Academic journal article Counseling and Values

Changes in Clients' Images of God over the Course of Outpatient Therapy

Academic journal article Counseling and Values

Changes in Clients' Images of God over the Course of Outpatient Therapy

Article excerpt

The authors examined the impact of outpatient counseling on clients' psychological symptoms and on their image of God. Thirty participants in a counseling treatment group and 68 participants in a no-treatment control group completed the Brief Symptom Inventory and the Adjective Checklist at 2 separate times. Counseled participants experienced significant reductions of psychological symptoms over the course of treatment whereas the control group showed no changes. Furthermore, ratings of God's agreeableness significantly increased (toward compassion) for clients in the treatment group, whereas no such changes were noted for the control group.


Theology and psychology have similar goals for human health and well-being. Both propose that a person live to her or his fullest potential by developing self-understanding. Theologians include understanding God as a part of this human development potential.

   Personal development of the self also constitutes development of
   the experience of God: loss of self-identity is also a loss of
   the experience of God. These are two aspects of one and the same
   history of experience. (E. Johnson, 1992, p. 65)

Historically, however, theology and psychology have been alienated from one another. Freud fueled this schism, maintaining that religion was the universal neurosis that relieved individuals' sense of helplessness by relying on an invented exalted father figure (Freud, 1913/1953). Theologians viewed psychology as anti-God, and psychologists viewed theologians as lacking in scientific understanding (Hood, Spilka, Hunsberger, & Gorsuch, 1996). Several theorists challenged Freud's views, resulting in the alienation of psychology and theology (Allport, 1950; Fairbairn, 1952; Guntrip, 1949, 1953, 1956; Rizzuto, 1979; Winnicott, 1958, 1971). Others continued to work toward understanding the integration of religion and psychology despite the diverse views regarding its importance (Hall, 1904; James, 1902/1985; Jung, 1938).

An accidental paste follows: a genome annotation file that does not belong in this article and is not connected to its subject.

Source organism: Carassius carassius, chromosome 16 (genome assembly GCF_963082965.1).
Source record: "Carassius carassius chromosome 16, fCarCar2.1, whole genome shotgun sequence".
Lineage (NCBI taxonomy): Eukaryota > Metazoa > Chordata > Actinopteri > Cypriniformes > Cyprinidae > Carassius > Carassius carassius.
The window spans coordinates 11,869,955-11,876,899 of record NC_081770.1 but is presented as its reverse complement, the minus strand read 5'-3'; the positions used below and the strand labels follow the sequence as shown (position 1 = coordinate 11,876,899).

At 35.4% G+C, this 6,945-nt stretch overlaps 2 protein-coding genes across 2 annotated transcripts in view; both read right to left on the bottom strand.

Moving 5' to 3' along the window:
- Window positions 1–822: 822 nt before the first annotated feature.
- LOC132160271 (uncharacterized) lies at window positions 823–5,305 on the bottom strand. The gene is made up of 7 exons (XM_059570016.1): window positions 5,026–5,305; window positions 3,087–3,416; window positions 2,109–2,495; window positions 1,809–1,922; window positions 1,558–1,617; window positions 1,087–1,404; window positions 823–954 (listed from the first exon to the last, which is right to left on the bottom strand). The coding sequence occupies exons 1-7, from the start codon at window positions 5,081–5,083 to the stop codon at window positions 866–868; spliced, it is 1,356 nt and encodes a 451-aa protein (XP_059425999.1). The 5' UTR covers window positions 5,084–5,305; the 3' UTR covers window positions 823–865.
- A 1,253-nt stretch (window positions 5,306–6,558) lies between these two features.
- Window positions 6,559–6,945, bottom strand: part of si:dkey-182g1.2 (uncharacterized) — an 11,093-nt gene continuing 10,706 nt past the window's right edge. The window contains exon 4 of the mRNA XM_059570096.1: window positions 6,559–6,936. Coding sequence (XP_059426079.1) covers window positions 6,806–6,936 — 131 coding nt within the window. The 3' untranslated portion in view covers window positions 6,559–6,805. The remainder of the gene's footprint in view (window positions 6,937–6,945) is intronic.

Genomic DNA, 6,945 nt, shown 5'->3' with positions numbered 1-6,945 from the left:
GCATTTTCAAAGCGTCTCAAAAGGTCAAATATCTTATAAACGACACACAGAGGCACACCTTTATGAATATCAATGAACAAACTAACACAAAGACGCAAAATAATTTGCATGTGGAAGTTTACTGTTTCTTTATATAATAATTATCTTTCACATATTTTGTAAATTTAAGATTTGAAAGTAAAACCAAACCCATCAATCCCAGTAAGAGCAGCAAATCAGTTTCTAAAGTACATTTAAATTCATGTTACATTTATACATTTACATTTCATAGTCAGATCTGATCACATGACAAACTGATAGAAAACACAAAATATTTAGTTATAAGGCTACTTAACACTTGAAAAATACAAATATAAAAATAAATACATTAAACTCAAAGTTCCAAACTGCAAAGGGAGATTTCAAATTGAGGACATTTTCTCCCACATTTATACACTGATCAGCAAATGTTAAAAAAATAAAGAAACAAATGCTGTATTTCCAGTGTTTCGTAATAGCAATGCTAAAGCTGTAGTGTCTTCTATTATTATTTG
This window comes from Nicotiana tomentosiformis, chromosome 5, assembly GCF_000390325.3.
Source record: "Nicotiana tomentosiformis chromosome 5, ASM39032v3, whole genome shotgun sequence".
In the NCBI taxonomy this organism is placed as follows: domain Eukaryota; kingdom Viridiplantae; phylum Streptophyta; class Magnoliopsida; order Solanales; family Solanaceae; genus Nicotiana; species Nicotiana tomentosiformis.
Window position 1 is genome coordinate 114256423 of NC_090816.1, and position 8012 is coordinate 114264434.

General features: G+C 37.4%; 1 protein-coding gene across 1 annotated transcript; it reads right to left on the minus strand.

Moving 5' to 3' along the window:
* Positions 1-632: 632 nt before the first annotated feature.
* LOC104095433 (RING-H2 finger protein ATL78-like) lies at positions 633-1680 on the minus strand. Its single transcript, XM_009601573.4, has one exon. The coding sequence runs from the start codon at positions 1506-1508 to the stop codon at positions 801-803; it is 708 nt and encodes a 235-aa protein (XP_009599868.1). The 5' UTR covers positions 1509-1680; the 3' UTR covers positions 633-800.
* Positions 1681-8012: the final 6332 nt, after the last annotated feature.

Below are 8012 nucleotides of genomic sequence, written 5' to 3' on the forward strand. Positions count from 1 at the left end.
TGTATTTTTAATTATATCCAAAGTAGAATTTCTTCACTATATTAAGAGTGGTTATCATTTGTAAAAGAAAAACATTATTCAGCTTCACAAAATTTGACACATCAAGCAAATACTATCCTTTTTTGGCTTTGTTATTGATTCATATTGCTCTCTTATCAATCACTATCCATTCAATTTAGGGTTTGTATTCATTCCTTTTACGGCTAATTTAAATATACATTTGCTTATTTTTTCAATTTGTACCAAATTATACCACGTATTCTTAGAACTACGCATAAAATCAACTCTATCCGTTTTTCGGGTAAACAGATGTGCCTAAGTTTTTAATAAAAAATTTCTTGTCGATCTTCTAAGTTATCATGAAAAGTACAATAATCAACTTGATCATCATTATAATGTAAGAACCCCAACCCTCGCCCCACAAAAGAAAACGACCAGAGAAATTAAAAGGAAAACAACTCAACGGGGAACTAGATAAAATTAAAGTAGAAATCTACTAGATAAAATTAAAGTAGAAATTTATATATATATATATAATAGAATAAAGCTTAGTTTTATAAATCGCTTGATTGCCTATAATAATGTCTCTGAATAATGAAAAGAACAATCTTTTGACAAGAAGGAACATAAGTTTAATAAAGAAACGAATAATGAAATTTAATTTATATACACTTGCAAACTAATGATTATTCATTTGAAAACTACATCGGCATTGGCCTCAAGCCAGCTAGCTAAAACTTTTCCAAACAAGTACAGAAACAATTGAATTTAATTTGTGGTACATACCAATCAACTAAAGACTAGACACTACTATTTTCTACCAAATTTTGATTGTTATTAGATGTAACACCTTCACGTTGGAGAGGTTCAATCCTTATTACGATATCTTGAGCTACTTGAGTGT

Recently, there has been a renewal of interest in recognizing the importance and impact of spirituality and religious faith on human development, mental disorders, and treatment. Both the American Psychological Association (1992) and the American Counseling Association (1995; Council for Accreditation of Counseling and Related Educational Programs [CACREP], 2001) have embraced religion and spirituality as a diversity issue, thus requiring practitioners to attend to the significance of religious and spiritual concerns in understanding and treating clients. In 1994, the American Psychiatric Association's Diagnostic and Statistical Manual of Mental Disorders, fourth edition (DSM-IV) included the diagnosis "Religious or Spiritual Problem" in its section on the conditions that may be a focus of clinical attention.

The research of mental health professionals has supported the view that counseling and psychotherapy reduce the symptoms of mental disorders (Grissom, 1994; Lambert & Cattani-Thompson, 1996; Lipsey & Wilson, 1993). Grissom's analysis indicated that, in general, therapy was much better than no treatment and better than a placebo. While some researchers were considering whether psychotherapy was effective, others were examining whether there are correlations between a person's image of self and his or her perceptions of God. Spilka (1964), an early pioneer in a factor-analytical approach to the study of God representations, provided evidence that linked levels of self-esteem with perceptions of God. Individuals with high levels of self-esteem and self-acceptance held images of God that were positive, close, personal, and accepting. Low levels of self-esteem were associated with more wrathful, controlling, and distant images of God (Benson & Spilka, 1973; Spilka, 1964). Other researchers also observed that a high self-valuation or self-acceptance was consistent with holding positive images of God or an accepting deity who is involved in human affairs (Chartier & Goehner, 1976; Ellzey, 1961; Jolley & Taulbee, 1986; Luther, 1980; Spilka, Addison, & Rosensohn, 1975). …

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